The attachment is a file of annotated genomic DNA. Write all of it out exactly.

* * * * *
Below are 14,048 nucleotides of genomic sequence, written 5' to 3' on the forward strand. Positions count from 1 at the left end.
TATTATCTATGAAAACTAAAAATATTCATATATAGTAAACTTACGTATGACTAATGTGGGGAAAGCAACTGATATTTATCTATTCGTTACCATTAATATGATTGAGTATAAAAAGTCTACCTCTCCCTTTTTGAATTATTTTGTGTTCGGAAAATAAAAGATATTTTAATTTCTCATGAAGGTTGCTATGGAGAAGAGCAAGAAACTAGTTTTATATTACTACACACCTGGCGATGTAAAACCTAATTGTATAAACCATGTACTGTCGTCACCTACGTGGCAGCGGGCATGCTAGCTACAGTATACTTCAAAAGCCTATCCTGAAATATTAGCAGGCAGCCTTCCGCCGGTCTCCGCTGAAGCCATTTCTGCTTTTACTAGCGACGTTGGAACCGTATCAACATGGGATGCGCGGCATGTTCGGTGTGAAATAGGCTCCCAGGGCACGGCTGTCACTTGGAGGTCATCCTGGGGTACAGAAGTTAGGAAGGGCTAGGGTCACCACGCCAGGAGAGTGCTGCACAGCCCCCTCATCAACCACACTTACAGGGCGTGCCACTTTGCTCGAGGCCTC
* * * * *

Below are 14,048 nucleotides of genomic sequence, written 5' to 3' on the forward strand. Positions count from 1 at the left end.
TATTATCTATGAAAACTAAAAATATTCATATATAGTAAACTTACGTATGACTAATGTGGGGAAAGCAACTGATATTTATCTATTCGTTACCATTAATATGATTGAGTATAAAAAGTCTACCTCTCCCTTTTTGAATTATTTTGTGTTCGGAAAATAAAAGATATTTTAATTTCTCATGAAGGTTGCTATGGAGAAGAGCAAGAAACTAGTTTTATATTACTACACACCTGGCGATGTAAAACCTAATTGTATAAACCATGTACTGTCGTCACCTACGTGGCAGCGGGCATGCTAGCTACAGTATACTTCAAAAGCCTATCCTGAAATATTAGCAGGCAGCCTTCCGCCGGTCTCCGCTGAAGCCATTTCTGCTTTTACTAGCGACGTTGGAACCGTATCAACATGGGATGCGCGGCATGTTCGGTGTGAAATAGGCTCCCAGGGCACGGCTGTCACTTGGAGGTCATCCTGGGGTACAGAAGTTAGGAAGGGCTAGGGTCACCACGCCAGGAGAGTGCTGCACAGCCCCCTCATCAACCACACTTACAGGGCGTGCCACTTTGCTCGAGGCCTC